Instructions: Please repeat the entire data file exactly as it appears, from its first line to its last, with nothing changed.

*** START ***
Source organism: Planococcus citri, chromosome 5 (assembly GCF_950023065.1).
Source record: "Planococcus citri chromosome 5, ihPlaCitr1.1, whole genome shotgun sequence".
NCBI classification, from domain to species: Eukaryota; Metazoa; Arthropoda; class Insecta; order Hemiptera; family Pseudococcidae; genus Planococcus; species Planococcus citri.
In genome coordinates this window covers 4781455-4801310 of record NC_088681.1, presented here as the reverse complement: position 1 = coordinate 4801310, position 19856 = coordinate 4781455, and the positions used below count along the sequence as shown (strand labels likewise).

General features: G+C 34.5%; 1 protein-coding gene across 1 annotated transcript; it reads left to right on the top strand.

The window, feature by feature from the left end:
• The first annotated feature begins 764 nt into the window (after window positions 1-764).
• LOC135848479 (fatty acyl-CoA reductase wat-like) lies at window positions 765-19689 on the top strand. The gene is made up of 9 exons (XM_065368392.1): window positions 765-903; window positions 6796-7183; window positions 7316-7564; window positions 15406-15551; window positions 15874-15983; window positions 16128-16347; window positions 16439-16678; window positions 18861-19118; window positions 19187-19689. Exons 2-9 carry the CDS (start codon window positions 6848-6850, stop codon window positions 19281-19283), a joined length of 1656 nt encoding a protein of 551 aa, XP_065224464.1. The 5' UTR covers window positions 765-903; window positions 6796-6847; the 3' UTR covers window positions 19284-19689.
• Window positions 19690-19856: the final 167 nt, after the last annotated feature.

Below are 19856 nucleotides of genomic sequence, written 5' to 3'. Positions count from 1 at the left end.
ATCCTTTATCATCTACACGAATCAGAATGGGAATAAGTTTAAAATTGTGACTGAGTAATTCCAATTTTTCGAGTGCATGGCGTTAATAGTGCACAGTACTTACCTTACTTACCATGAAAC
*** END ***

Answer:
Source organism: Planococcus citri, chromosome 5 (assembly GCF_950023065.1).
Source record: "Planococcus citri chromosome 5, ihPlaCitr1.1, whole genome shotgun sequence".
NCBI classification, from domain to species: Eukaryota; Metazoa; Arthropoda; class Insecta; order Hemiptera; family Pseudococcidae; genus Planococcus; species Planococcus citri.
In genome coordinates this window covers 4781455-4801310 of record NC_088681.1, presented here as the reverse complement: position 1 = coordinate 4801310, position 19856 = coordinate 4781455, and the positions used below count along the sequence as shown (strand labels likewise).

General features: G+C 34.5%; 1 protein-coding gene across 1 annotated transcript; it reads left to right on the top strand.

The window, feature by feature from the left end:
• The first annotated feature begins 764 nt into the window (after window positions 1-764).
• LOC135848479 (fatty acyl-CoA reductase wat-like) lies at window positions 765-19689 on the top strand. The gene is made up of 9 exons (XM_065368392.1): window positions 765-903; window positions 6796-7183; window positions 7316-7564; window positions 15406-15551; window positions 15874-15983; window positions 16128-16347; window positions 16439-16678; window positions 18861-19118; window positions 19187-19689. Exons 2-9 carry the CDS (start codon window positions 6848-6850, stop codon window positions 19281-19283), a joined length of 1656 nt encoding a protein of 551 aa, XP_065224464.1. The 5' UTR covers window positions 765-903; window positions 6796-6847; the 3' UTR covers window positions 19284-19689.
• Window positions 19690-19856: the final 167 nt, after the last annotated feature.

Below are 19856 nucleotides of genomic sequence, written 5' to 3'. Positions count from 1 at the left end.
ATCCTTTATCATCTACACGAATCAGAATGGGAATAAGTTTAAAATTGTGACTGAGTAATTCCAATTTTTCGAGTGCATGGCGTTAATAGTGCACAGTACTTACCTTACTTACCATGAAAC